Kate Davidson | PATH | firstname.lastname@example.org
Kirsten Ullman | The Nature Conservancy | kullman@TNC.ORG | +1-703-841-5371
London, United Kingdom, October 25, 2017 — The Bridge Collaborative, a global alliance of 90 organizations from 23 countries, today released two new tools to assist decision-makers solving big challenges facing health, development, and the environment.
The Bridge Collaborative Practitioner's Guide on Principles and Guidance for Cross-sector Action Planning and Evidence Evaluation and the policy-focused Call to Action for Health, Environment, and Development Leaders were developed to accelerate progress towards building a shared, cross-sector evidence base that informs strategies, shapes policies, and directs funding decisions to achieve concrete solutions. These resources are available at: www.bridgecollaborativeglobal.org.
The United Nations' Sustainable Development Goals have created a framework and reference point to work towards eradicating poverty and deprivation, to grow our economies, protect our environment, and to promote peace and good governance. Because of the highly interconnected nature of the goals, meeting the targets requires an aspirational level of collaboration and systems-thinking.
"We found that each sector already uses some form of evidence-based research design and action planning, but that the methods vary," said Lydia Olander, director of the Ecosystem Services Program at Duke University's Nicholas Institute for Environmental Policy Solutions. "Our publications provide, for the first time, principles and guidance for creating comparable results chains and a method for evaluating evidence across multiple sectors."
"We've embarked on a series of case studies to achieve change faster for key global issues in the Sustainable Development Goals, such as an assessment to improve impact through linkages across Sanitation, Health and Biodiversity; work on Changing Cooking Practices for Forests, Respiratory Health and Nutrition; and discussions on Refugee Action for People and the Planet" said Claudia Ringler, Deputy Division Director for Environment and Production Technology at the International Food Policy Research Institute (IFPRI) in collaboration with the CGIAR Research Program on Water, Land and Ecosystems.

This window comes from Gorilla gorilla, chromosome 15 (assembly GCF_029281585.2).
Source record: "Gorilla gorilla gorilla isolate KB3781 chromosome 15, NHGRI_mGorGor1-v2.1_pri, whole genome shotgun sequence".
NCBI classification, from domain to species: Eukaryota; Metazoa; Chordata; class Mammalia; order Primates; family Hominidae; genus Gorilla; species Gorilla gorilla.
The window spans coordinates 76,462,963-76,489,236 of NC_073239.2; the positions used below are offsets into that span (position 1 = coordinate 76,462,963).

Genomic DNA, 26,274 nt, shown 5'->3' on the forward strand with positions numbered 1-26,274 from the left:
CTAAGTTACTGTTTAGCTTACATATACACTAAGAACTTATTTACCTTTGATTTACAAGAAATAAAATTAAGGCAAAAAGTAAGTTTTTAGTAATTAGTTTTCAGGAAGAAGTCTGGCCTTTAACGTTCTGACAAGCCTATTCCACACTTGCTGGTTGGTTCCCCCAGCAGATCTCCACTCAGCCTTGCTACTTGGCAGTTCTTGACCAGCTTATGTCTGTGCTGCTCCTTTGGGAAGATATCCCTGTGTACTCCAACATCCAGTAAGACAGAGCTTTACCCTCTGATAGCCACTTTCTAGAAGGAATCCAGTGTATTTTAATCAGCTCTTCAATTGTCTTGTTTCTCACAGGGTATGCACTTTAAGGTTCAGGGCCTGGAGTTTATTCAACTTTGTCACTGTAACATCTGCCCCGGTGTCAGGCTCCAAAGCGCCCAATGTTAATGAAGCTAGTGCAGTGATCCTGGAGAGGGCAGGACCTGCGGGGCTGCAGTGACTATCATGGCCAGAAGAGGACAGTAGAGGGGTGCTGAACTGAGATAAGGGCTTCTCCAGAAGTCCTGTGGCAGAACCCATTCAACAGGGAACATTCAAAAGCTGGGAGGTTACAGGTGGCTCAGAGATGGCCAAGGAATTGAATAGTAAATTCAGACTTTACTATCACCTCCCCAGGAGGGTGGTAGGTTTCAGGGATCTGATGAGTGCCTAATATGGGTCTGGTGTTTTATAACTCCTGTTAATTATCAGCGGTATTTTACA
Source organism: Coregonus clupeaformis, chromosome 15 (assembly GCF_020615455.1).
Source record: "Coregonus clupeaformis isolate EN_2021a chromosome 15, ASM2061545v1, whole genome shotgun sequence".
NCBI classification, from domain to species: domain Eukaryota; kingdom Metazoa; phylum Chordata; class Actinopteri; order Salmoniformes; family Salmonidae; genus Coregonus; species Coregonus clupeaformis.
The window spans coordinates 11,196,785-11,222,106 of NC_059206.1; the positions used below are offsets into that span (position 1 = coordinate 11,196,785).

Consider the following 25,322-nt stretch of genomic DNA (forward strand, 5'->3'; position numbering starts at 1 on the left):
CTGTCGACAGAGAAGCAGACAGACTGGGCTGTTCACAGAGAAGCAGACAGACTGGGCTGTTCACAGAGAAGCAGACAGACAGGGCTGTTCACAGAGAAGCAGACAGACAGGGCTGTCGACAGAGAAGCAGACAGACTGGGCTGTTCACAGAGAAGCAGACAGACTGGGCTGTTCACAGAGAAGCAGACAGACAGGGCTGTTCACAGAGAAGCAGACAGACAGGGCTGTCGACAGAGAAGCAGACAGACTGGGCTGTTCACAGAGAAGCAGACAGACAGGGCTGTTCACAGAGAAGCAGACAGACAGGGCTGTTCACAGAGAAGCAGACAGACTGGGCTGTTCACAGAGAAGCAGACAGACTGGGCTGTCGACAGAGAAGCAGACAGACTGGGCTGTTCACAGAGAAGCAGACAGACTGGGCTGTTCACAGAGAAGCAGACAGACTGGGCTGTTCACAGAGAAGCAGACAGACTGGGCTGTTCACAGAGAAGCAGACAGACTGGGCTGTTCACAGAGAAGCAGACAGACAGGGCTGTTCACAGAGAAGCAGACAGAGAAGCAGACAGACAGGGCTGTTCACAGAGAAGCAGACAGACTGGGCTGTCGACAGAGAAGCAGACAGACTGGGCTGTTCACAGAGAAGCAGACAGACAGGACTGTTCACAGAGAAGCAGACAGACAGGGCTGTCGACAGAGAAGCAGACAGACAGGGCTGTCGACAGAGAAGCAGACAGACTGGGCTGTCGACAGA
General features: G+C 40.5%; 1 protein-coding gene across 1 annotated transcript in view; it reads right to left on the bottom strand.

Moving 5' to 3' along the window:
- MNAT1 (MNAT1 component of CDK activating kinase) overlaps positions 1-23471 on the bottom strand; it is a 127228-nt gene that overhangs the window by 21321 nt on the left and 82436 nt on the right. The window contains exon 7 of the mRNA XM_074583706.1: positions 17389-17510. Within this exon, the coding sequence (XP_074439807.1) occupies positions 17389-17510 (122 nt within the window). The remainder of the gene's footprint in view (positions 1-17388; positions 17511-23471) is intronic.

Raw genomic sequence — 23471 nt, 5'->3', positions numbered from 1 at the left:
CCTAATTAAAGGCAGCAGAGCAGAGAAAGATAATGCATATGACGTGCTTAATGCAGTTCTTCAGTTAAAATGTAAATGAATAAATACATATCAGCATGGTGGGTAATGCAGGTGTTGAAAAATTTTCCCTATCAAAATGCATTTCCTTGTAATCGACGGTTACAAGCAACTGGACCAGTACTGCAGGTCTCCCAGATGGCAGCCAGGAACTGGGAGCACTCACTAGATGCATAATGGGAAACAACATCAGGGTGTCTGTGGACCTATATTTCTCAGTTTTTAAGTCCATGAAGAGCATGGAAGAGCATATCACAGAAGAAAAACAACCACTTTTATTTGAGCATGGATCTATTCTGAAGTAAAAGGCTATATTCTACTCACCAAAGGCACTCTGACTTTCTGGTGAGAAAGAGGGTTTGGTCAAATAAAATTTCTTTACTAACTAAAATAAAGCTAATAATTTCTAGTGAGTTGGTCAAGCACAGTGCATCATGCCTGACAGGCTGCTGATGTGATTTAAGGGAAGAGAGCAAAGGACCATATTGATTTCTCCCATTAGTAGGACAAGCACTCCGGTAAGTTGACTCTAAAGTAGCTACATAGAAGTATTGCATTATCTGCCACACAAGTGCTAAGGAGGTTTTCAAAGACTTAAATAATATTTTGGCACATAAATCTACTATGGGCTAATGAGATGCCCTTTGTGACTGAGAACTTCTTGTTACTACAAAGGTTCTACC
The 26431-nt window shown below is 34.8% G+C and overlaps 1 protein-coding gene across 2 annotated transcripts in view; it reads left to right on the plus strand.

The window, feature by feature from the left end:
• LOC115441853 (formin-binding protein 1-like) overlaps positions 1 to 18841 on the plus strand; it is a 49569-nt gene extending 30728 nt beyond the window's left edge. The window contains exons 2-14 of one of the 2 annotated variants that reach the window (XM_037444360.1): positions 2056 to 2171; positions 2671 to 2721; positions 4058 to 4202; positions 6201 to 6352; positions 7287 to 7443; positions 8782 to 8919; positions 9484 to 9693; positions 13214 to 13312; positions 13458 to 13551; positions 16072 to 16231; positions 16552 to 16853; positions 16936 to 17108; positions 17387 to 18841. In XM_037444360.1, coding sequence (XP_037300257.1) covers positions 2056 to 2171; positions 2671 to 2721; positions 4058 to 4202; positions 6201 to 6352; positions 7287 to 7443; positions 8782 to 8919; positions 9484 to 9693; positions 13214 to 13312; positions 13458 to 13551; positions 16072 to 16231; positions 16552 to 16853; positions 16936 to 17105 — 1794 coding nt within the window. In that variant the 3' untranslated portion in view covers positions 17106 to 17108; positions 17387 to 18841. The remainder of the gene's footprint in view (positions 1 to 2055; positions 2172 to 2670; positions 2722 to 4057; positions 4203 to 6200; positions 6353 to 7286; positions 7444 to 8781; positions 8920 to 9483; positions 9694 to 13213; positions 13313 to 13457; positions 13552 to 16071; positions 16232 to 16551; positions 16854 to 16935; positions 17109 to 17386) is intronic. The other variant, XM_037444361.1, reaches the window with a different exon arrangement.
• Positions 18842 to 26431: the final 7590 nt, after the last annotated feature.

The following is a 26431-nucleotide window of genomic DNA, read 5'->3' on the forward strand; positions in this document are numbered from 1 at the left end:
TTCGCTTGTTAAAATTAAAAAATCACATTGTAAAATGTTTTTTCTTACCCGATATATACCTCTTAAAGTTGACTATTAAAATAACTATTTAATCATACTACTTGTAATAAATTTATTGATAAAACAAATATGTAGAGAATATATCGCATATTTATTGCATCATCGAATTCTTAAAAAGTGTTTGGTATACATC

"As founding members of the Bridge Collaborative, we've been inspired by the Human Genome Project's ability to transform culture quickly in service of research and human advancement," said Heather Tallis, Global Managing Director and Lead Scientist for Strategy Innovation at The Nature Conservancy. "Similarly, we see significant potential to solve interconnected problems faster through greater collaboration."
The Bridge Collaborative is led by four organizations with complementary expertise:
"Our vision is nothing less than a world where the big challenges facing health, development and the environment get solved," said Katharine Kreis, Director of Strategic Initiatives and Lead for Nutrition Innovation at PATH. "To achieve this goal, the disciplinary siloes across these professions need to be broken down for the creation of joint opportunities and evidence."
The new tools were released at the Bridge Collaborative's launch event, "Evidence-based Solutions for Health, Development, and Environment," which brought together a wide range of leaders, practitioners, and researchers to explore its charge: to lead a fundamental shift in how we think, plan, fund, and work together across the health, development, and environment communities. More information on the Bridge Collaborative and the October 25-26 event, including session topics and presenters, can be found here: http://www.bridgecollaborativeevent.org/
The Bridge Collaborative is a global change agent driving a fundamental shift in how we think, plan, fund and work across sectors to make bigger change faster. We unite leading experts in health, development and the environment with the shared evidence and tools to make a greater impact at the speed the world needs now. Founded in 2016, the Bridge Collaborative is a partnership spearheaded by its four founding organizations: The Nature Conservancy, PATH, the International Food Policy Research Institute (IFPRI), and Duke University. Our global alliance includes more than 175 collaborative members and 90 organizations from 23 countries, all moving beyond business as usual to create a more equitable and sustainable world. Because there's only one way to solve today's most critical problems: Together.